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An analytical account of the scenes of the involvement of Tituba in witchcraft and her influence over the girls

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The audience are first brought into the film by the white credits on the black background which signifies the harsh contrasts between good and evil in the film. The first shot of Abigail, sitting bolt upright in bed, creates an instant feeling of drama and tension. The expression on her face suggests an element of certain mischief. The succession of camera shots that follow are quick close-ups of the other girls and the audience senses that a key event is about to take place, from which the rest of the film will develop. The camera follows the girls from the village, as they run through the woods, giggling and laughing. The audience is left in a state of suspense, wondering where they are going to and what they are going to do. ...read more.


The camera then focuses on Tituba and Betty, as Tituba asks Betty what is wrong. Betty does not reply and merely opens her hand, releasing a frog which leaps into the cauldron. The girls jump back and look to Tituba as if she is their leader. The audience and the girls are waiting to see her reaction. As she laughs the girls quickly follow, signifying to the audience how they are easily influenced by her. In the film the audience, therefore, learn very soon about the involvement of Tituba in witchcraft and how the girls are really innocent of witchcraft. In the play this does not become apparent until much later. The involvement of Tituba in witchcraft and her influence over the girls is reinforced in the following shots where the audience see Tituba rise to her feet and begin to swing and sway. ...read more.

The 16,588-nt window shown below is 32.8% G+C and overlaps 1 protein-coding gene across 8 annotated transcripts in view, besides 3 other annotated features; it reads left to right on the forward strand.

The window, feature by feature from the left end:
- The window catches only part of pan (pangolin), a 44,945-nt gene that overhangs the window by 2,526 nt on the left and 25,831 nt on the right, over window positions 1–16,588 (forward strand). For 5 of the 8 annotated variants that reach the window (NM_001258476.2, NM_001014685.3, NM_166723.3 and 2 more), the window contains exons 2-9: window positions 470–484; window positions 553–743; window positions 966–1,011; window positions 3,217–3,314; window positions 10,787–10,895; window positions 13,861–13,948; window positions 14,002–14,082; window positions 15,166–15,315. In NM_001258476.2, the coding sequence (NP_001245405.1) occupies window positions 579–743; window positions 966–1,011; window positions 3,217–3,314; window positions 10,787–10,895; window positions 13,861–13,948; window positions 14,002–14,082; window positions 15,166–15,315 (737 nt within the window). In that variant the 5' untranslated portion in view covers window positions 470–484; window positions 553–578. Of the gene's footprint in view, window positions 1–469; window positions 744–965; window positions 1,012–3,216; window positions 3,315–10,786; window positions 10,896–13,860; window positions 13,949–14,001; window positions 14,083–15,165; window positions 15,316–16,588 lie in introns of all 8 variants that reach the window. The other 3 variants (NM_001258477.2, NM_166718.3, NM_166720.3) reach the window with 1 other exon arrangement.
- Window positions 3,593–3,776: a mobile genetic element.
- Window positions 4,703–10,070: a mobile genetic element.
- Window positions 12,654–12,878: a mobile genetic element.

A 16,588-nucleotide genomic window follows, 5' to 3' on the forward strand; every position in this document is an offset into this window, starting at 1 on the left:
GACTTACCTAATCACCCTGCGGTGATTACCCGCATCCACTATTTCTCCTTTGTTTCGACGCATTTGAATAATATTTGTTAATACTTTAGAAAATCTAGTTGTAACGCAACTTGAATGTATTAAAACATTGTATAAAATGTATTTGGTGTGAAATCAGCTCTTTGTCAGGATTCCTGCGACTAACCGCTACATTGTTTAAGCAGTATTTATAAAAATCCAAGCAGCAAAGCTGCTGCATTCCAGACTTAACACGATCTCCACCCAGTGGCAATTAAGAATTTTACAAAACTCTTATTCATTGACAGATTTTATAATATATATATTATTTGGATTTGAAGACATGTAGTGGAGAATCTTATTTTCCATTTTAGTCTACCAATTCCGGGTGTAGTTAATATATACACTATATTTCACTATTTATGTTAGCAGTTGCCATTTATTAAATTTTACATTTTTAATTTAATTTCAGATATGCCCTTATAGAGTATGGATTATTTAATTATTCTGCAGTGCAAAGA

This reinforces the idea that the audience have already been forming, that Abigail is an evil person. Abigail pulls a dead chicken from under some cloth and passes it to Tituba. The camera focuses on the faces of girls as she holds it above her head. They are watching her with fear and excitement. Abigail goes out of shot as she grabs the chicken, only to appear again a few seconds later, with blood on her hands and face. This is symbolic of the role Abigail plays in the film. She is ultimately responsible for the deaths of so many people and yet shows no emotion or regret of her actions. Also symbolic is the hysterical reaction of the girls. They run around, shouting screaming and start to strip off their clothes. It is the hysterical, unreasoned action of the villagers to the accusations of witchcraft that allow the witch hunts and executions to take place. ...read more.

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